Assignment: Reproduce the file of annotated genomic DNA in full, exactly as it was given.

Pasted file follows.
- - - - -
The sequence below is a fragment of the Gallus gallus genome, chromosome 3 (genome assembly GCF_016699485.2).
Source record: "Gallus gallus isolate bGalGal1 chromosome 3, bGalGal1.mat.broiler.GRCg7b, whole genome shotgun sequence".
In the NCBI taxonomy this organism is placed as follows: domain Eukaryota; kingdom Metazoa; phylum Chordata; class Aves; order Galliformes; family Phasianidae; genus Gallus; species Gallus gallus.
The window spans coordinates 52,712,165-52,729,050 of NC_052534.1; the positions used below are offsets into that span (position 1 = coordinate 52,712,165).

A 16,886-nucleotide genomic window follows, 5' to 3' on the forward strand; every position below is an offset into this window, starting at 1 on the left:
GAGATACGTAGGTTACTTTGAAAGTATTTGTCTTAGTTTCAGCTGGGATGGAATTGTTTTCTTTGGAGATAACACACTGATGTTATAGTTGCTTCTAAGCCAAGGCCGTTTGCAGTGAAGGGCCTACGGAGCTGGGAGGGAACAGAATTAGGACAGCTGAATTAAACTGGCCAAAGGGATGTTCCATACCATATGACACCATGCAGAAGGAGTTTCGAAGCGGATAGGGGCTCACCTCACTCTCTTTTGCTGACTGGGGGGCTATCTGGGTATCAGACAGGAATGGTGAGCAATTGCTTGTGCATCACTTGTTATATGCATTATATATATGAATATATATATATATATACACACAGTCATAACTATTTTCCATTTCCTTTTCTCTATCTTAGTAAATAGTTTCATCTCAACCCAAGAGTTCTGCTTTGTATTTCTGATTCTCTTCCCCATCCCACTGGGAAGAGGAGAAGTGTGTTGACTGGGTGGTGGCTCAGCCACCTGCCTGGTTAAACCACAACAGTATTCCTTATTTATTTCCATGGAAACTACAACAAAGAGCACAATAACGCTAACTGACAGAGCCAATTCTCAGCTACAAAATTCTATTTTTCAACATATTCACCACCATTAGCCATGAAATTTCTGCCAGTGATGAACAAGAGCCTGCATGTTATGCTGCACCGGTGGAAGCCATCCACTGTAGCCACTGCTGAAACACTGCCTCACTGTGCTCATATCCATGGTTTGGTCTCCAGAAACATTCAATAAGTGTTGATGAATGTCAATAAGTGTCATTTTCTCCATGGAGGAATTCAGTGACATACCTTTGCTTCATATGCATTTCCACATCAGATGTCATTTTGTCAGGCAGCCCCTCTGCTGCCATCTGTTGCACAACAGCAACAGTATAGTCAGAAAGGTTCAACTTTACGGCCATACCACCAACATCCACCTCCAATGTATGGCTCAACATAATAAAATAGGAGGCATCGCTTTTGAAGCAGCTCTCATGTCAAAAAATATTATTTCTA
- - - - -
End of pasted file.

The sequence below is a fragment of the Gallus gallus genome, chromosome 3 (genome assembly GCF_016699485.2).
Source record: "Gallus gallus isolate bGalGal1 chromosome 3, bGalGal1.mat.broiler.GRCg7b, whole genome shotgun sequence".
In the NCBI taxonomy this organism is placed as follows: domain Eukaryota; kingdom Metazoa; phylum Chordata; class Aves; order Galliformes; family Phasianidae; genus Gallus; species Gallus gallus.
The window spans coordinates 52,712,165-52,729,050 of NC_052534.1; the positions used below are offsets into that span (position 1 = coordinate 52,712,165).

A 16,886-nucleotide genomic window follows, 5' to 3' on the forward strand; every position below is an offset into this window, starting at 1 on the left:
GAGATACGTAGGTTACTTTGAAAGTATTTGTCTTAGTTTCAGCTGGGATGGAATTGTTTTCTTTGGAGATAACACACTGATGTTATAGTTGCTTCTAAGCCAAGGCCGTTTGCAGTGAAGGGCCTACGGAGCTGGGAGGGAACAGAATTAGGACAGCTGAATTAAACTGGCCAAAGGGATGTTCCATACCATATGACACCATGCAGAAGGAGTTTCGAAGCGGATAGGGGCTCACCTCACTCTCTTTTGCTGACTGGGGGGCTATCTGGGTATCAGACAGGAATGGTGAGCAATTGCTTGTGCATCACTTGTTATATGCATTATATATATGAATATATATATATATATACACACAGTCATAACTATTTTCCATTTCCTTTTCTCTATCTTAGTAAATAGTTTCATCTCAACCCAAGAGTTCTGCTTTGTATTTCTGATTCTCTTCCCCATCCCACTGGGAAGAGGAGAAGTGTGTTGACTGGGTGGTGGCTCAGCCACCTGCCTGGTTAAACCACAACAGTATTCCTTATTTATTTCCATGGAAACTACAACAAAGAGCACAATAACGCTAACTGACAGAGCCAATTCTCAGCTACAAAATTCTATTTTTCAACATATTCACCACCATTAGCCATGAAATTTCTGCCAGTGATGAACAAGAGCCTGCATGTTATGCTGCACCGGTGGAAGCCATCCACTGTAGCCACTGCTGAAACACTGCCTCACTGTGCTCATATCCATGGTTTGGTCTCCAGAAACATTCAATAAGTGTTGATGAATGTCAATAAGTGTCATTTTCTCCATGGAGGAATTCAGTGACATACCTTTGCTTCATATGCATTTCCACATCAGATGTCATTTTGTCAGGCAGCCCCTCTGCTGCCATCTGTTGCACAACAGCAACAGTATAGTCAGAAAGGTTCAACTTTACGGCCATACCACCAACATCCACCTCCAATGTATGGCTCAACATAATAAAATAGGAGGCATCGCTTTTGAAGCAGCTCTCATGTCAAAAAATATTATTTCTA